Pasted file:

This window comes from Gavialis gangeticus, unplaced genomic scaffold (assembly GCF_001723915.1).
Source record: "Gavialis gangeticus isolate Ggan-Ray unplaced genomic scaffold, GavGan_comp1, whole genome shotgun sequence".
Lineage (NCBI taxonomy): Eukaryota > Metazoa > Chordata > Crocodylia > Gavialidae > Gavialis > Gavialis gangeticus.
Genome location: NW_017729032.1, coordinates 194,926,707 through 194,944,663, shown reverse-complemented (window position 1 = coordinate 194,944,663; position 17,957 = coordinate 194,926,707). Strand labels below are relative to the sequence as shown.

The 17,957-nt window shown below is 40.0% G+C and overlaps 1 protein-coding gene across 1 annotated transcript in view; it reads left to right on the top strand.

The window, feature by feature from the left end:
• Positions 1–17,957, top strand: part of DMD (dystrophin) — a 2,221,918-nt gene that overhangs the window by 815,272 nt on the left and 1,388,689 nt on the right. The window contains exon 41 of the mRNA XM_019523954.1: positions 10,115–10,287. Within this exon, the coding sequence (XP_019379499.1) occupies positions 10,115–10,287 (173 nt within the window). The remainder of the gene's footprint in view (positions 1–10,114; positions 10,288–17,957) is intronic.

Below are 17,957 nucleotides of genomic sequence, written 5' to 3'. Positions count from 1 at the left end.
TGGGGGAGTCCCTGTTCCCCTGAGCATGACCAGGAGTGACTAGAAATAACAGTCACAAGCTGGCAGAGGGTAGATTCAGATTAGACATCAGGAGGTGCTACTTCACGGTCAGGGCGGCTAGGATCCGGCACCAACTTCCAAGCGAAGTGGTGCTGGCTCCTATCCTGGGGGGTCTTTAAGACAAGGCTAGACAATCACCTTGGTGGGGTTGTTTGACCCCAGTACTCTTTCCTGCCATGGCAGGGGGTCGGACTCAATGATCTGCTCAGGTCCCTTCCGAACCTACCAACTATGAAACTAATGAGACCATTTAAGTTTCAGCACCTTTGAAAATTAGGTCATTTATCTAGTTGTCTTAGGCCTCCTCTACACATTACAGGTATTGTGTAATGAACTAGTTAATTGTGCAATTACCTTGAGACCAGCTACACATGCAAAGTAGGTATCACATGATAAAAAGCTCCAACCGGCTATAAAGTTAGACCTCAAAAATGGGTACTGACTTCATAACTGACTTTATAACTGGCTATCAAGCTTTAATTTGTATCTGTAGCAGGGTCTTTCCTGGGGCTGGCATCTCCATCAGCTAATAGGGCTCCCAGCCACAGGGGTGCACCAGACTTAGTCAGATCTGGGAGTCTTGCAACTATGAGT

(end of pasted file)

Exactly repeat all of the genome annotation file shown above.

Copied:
This window comes from Gavialis gangeticus, unplaced genomic scaffold (assembly GCF_001723915.1).
Source record: "Gavialis gangeticus isolate Ggan-Ray unplaced genomic scaffold, GavGan_comp1, whole genome shotgun sequence".
Lineage (NCBI taxonomy): Eukaryota > Metazoa > Chordata > Crocodylia > Gavialidae > Gavialis > Gavialis gangeticus.
Genome location: NW_017729032.1, coordinates 194,926,707 through 194,944,663, shown reverse-complemented (window position 1 = coordinate 194,944,663; position 17,957 = coordinate 194,926,707). Strand labels below are relative to the sequence as shown.

The 17,957-nt window shown below is 40.0% G+C and overlaps 1 protein-coding gene across 1 annotated transcript in view; it reads left to right on the top strand.

The window, feature by feature from the left end:
• Positions 1–17,957, top strand: part of DMD (dystrophin) — a 2,221,918-nt gene that overhangs the window by 815,272 nt on the left and 1,388,689 nt on the right. The window contains exon 41 of the mRNA XM_019523954.1: positions 10,115–10,287. Within this exon, the coding sequence (XP_019379499.1) occupies positions 10,115–10,287 (173 nt within the window). The remainder of the gene's footprint in view (positions 1–10,114; positions 10,288–17,957) is intronic.

Below are 17,957 nucleotides of genomic sequence, written 5' to 3'. Positions count from 1 at the left end.
TGGGGGAGTCCCTGTTCCCCTGAGCATGACCAGGAGTGACTAGAAATAACAGTCACAAGCTGGCAGAGGGTAGATTCAGATTAGACATCAGGAGGTGCTACTTCACGGTCAGGGCGGCTAGGATCCGGCACCAACTTCCAAGCGAAGTGGTGCTGGCTCCTATCCTGGGGGGTCTTTAAGACAAGGCTAGACAATCACCTTGGTGGGGTTGTTTGACCCCAGTACTCTTTCCTGCCATGGCAGGGGGTCGGACTCAATGATCTGCTCAGGTCCCTTCCGAACCTACCAACTATGAAACTAATGAGACCATTTAAGTTTCAGCACCTTTGAAAATTAGGTCATTTATCTAGTTGTCTTAGGCCTCCTCTACACATTACAGGTATTGTGTAATGAACTAGTTAATTGTGCAATTACCTTGAGACCAGCTACACATGCAAAGTAGGTATCACATGATAAAAAGCTCCAACCGGCTATAAAGTTAGACCTCAAAAATGGGTACTGACTTCATAACTGACTTTATAACTGGCTATCAAGCTTTAATTTGTATCTGTAGCAGGGTCTTTCCTGGGGCTGGCATCTCCATCAGCTAATAGGGCTCCCAGCCACAGGGGTGCACCAGACTTAGTCAGATCTGGGAGTCTTGCAACTATGAGT